When you add that extra 2 shots of caramel to your macchiato and switch from 2% milk to whole milk it would be great to see how many extra calories you're going to need to burn off at the gym that night, or how much healthier you'll need to eat at lunch to not go over your Weight Watchers points. Or what if you're a teenager and going through the "I'm a non-conformist hipster" stage (though I highly doubt your non-conformist ass would ever be caught dead in Starbucks, but whatever) and you want to be unique and you see via your iPhone that 5 other people at Starbucks while you're ordering are drinking the Caffè Verona but no one's drinking the Komodo Dragon Blend, hell yeah you're going to order that Komodo Dragon Blend. Contextual customization gives you the tools you need to make better decisions with the plethora of choices you're presented with so you can get on with being your bad ass self even if you're still figuring some stuff out.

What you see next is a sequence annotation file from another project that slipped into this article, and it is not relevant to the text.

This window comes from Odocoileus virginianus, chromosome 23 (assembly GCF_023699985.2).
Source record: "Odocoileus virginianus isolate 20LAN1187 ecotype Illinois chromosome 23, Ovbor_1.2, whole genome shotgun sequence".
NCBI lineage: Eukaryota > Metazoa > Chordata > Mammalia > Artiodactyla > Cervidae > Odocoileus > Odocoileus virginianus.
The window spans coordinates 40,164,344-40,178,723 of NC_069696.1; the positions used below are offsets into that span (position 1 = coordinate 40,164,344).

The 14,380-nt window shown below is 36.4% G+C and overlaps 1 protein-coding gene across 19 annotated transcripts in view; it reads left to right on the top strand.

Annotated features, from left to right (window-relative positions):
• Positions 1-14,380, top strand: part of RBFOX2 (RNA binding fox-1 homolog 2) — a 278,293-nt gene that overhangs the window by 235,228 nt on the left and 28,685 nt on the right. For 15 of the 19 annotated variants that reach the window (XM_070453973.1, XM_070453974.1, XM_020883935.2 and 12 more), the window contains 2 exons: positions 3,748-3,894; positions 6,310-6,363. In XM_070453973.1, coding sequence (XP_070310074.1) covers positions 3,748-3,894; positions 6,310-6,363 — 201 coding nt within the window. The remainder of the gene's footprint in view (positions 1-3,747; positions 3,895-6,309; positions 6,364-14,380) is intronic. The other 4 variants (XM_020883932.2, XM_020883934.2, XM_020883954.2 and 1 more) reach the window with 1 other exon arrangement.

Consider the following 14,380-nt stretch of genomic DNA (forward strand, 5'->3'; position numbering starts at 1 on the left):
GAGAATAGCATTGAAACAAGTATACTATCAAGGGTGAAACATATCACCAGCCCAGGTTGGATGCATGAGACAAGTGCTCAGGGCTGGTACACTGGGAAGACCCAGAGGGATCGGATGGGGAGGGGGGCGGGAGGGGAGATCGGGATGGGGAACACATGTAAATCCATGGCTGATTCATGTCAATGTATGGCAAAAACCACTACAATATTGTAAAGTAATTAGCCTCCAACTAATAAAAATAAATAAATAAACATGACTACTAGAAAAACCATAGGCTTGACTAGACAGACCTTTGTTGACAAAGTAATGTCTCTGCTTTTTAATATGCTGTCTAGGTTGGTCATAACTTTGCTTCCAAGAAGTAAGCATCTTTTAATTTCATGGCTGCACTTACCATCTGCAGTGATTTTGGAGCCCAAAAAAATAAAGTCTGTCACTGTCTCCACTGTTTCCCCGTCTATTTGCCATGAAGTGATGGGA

Some kind of barcoding system
Yeah, that's right, I said barcoding. I'm unsure of why Starbucks would create an app to customize a coffee to the nth degree without at least contemplating the possibility that scanning a barcode would effectively speed up the ordering process exponentially by allowing the customer to do it on their mobile device.
Integration of the Starbucks Mobile Card app
Having the mobile card separate only makes sense now for three reasons:
- its still in beta, and beta means potentially messy...like powdered sugar doughnut messy
- there's no barcoding system within the current main application
- divide and conqure - both apps have their separate challenges development wise, by building these applications separately, it avoids complications, possibly additional bugs and places both applications on a separate timeline.